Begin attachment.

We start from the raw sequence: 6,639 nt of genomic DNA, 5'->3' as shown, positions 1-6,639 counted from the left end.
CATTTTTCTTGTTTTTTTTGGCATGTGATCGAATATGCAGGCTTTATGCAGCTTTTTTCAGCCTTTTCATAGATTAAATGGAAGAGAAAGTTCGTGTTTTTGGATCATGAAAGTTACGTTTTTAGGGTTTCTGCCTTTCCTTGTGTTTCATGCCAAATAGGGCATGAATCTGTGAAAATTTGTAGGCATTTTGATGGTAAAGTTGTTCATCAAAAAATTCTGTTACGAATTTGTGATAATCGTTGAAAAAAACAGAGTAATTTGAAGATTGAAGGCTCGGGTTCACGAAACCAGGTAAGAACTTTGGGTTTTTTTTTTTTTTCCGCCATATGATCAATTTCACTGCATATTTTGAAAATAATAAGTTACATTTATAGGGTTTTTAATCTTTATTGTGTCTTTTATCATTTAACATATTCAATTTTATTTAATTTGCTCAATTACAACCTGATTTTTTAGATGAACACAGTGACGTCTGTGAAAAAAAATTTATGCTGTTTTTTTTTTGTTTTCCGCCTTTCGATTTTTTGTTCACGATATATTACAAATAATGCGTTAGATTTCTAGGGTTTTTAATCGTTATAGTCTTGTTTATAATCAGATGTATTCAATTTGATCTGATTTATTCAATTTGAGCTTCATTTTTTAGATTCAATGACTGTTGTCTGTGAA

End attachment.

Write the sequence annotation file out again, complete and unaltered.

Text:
We start from the raw sequence: 6,639 nt of genomic DNA, 5'->3' as shown, positions 1-6,639 counted from the left end.
CATTTTTCTTGTTTTTTTTGGCATGTGATCGAATATGCAGGCTTTATGCAGCTTTTTTCAGCCTTTTCATAGATTAAATGGAAGAGAAAGTTCGTGTTTTTGGATCATGAAAGTTACGTTTTTAGGGTTTCTGCCTTTCCTTGTGTTTCATGCCAAATAGGGCATGAATCTGTGAAAATTTGTAGGCATTTTGATGGTAAAGTTGTTCATCAAAAAATTCTGTTACGAATTTGTGATAATCGTTGAAAAAAACAGAGTAATTTGAAGATTGAAGGCTCGGGTTCACGAAACCAGGTAAGAACTTTGGGTTTTTTTTTTTTTTCCGCCATATGATCAATTTCACTGCATATTTTGAAAATAATAAGTTACATTTATAGGGTTTTTAATCTTTATTGTGTCTTTTATCATTTAACATATTCAATTTTATTTAATTTGCTCAATTACAACCTGATTTTTTAGATGAACACAGTGACGTCTGTGAAAAAAAATTTATGCTGTTTTTTTTTTGTTTTCCGCCTTTCGATTTTTTGTTCACGATATATTACAAATAATGCGTTAGATTTCTAGGGTTTTTAATCGTTATAGTCTTGTTTATAATCAGATGTATTCAATTTGATCTGATTTATTCAATTTGAGCTTCATTTTTTAGATTCAATGACTGTTGTCTGTGAA